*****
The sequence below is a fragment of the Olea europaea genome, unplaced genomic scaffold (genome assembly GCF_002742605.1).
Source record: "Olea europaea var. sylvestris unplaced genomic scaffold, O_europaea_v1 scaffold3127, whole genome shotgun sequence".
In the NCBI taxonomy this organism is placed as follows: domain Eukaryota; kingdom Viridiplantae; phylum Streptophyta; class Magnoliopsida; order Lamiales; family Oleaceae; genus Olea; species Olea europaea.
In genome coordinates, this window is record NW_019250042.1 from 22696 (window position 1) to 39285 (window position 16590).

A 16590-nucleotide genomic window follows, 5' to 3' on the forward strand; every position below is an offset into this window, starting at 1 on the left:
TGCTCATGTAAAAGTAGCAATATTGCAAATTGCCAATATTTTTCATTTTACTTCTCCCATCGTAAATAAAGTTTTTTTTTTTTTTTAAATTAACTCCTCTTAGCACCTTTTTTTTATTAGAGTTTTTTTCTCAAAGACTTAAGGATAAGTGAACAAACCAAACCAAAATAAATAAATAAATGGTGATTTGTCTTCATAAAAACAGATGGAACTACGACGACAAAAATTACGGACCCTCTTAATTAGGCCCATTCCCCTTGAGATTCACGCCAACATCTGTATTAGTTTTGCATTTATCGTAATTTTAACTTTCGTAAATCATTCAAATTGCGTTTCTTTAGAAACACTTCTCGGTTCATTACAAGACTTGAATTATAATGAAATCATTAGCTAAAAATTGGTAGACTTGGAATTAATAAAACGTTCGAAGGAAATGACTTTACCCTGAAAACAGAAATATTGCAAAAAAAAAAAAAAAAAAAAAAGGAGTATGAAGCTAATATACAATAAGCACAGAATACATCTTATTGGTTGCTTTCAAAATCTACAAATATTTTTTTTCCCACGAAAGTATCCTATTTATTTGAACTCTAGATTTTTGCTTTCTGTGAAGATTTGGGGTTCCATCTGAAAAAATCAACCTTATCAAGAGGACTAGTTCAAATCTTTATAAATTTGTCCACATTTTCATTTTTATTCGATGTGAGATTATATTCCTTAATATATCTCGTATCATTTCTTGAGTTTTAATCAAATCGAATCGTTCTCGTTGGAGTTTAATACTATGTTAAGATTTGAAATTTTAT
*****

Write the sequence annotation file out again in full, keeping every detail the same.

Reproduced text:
The sequence below is a fragment of the Olea europaea genome, unplaced genomic scaffold (genome assembly GCF_002742605.1).
Source record: "Olea europaea var. sylvestris unplaced genomic scaffold, O_europaea_v1 scaffold3127, whole genome shotgun sequence".
In the NCBI taxonomy this organism is placed as follows: domain Eukaryota; kingdom Viridiplantae; phylum Streptophyta; class Magnoliopsida; order Lamiales; family Oleaceae; genus Olea; species Olea europaea.
In genome coordinates, this window is record NW_019250042.1 from 22696 (window position 1) to 39285 (window position 16590).

A 16590-nucleotide genomic window follows, 5' to 3' on the forward strand; every position below is an offset into this window, starting at 1 on the left:
TGCTCATGTAAAAGTAGCAATATTGCAAATTGCCAATATTTTTCATTTTACTTCTCCCATCGTAAATAAAGTTTTTTTTTTTTTTTAAATTAACTCCTCTTAGCACCTTTTTTTTATTAGAGTTTTTTTCTCAAAGACTTAAGGATAAGTGAACAAACCAAACCAAAATAAATAAATAAATGGTGATTTGTCTTCATAAAAACAGATGGAACTACGACGACAAAAATTACGGACCCTCTTAATTAGGCCCATTCCCCTTGAGATTCACGCCAACATCTGTATTAGTTTTGCATTTATCGTAATTTTAACTTTCGTAAATCATTCAAATTGCGTTTCTTTAGAAACACTTCTCGGTTCATTACAAGACTTGAATTATAATGAAATCATTAGCTAAAAATTGGTAGACTTGGAATTAATAAAACGTTCGAAGGAAATGACTTTACCCTGAAAACAGAAATATTGCAAAAAAAAAAAAAAAAAAAAAAGGAGTATGAAGCTAATATACAATAAGCACAGAATACATCTTATTGGTTGCTTTCAAAATCTACAAATATTTTTTTTCCCACGAAAGTATCCTATTTATTTGAACTCTAGATTTTTGCTTTCTGTGAAGATTTGGGGTTCCATCTGAAAAAATCAACCTTATCAAGAGGACTAGTTCAAATCTTTATAAATTTGTCCACATTTTCATTTTTATTCGATGTGAGATTATATTCCTTAATATATCTCGTATCATTTCTTGAGTTTTAATCAAATCGAATCGTTCTCGTTGGAGTTTAATACTATGTTAAGATTTGAAATTTTAT